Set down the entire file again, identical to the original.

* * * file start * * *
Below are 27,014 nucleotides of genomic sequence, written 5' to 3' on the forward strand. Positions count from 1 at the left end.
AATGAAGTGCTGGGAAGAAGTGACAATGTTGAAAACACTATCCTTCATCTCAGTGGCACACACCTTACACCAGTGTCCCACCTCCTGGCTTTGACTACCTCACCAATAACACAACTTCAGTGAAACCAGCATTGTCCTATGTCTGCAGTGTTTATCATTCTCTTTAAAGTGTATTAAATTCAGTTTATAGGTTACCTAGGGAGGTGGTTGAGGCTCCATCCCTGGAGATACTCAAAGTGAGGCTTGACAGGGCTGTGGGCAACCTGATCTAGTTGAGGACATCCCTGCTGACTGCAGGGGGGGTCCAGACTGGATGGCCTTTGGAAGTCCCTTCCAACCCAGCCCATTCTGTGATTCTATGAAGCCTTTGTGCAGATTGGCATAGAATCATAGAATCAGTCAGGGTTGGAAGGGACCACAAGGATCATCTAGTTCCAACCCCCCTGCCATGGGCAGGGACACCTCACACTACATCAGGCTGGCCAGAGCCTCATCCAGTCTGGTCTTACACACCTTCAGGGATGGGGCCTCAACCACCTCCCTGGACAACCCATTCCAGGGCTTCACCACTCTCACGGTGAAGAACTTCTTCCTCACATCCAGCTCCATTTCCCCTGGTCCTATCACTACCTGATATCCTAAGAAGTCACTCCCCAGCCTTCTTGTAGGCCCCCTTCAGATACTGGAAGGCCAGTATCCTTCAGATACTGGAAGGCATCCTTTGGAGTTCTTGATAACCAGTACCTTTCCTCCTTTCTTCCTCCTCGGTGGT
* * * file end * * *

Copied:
Below are 27,014 nucleotides of genomic sequence, written 5' to 3' on the forward strand. Positions count from 1 at the left end.
AATGAAGTGCTGGGAAGAAGTGACAATGTTGAAAACACTATCCTTCATCTCAGTGGCACACACCTTACACCAGTGTCCCACCTCCTGGCTTTGACTACCTCACCAATAACACAACTTCAGTGAAACCAGCATTGTCCTATGTCTGCAGTGTTTATCATTCTCTTTAAAGTGTATTAAATTCAGTTTATAGGTTACCTAGGGAGGTGGTTGAGGCTCCATCCCTGGAGATACTCAAAGTGAGGCTTGACAGGGCTGTGGGCAACCTGATCTAGTTGAGGACATCCCTGCTGACTGCAGGGGGGGTCCAGACTGGATGGCCTTTGGAAGTCCCTTCCAACCCAGCCCATTCTGTGATTCTATGAAGCCTTTGTGCAGATTGGCATAGAATCATAGAATCAGTCAGGGTTGGAAGGGACCACAAGGATCATCTAGTTCCAACCCCCCTGCCATGGGCAGGGACACCTCACACTACATCAGGCTGGCCAGAGCCTCATCCAGTCTGGTCTTACACACCTTCAGGGATGGGGCCTCAACCACCTCCCTGGACAACCCATTCCAGGGCTTCACCACTCTCACGGTGAAGAACTTCTTCCTCACATCCAGCTCCATTTCCCCTGGTCCTATCACTACCTGATATCCTAAGAAGTCACTCCCCAGCCTTCTTGTAGGCCCCCTTCAGATACTGGAAGGCCAGTATCCTTCAGATACTGGAAGGCATCCTTTGGAGTTCTTGATAACCAGTACCTTTCCTCCTTTCTTCCTCCTCGGTGGT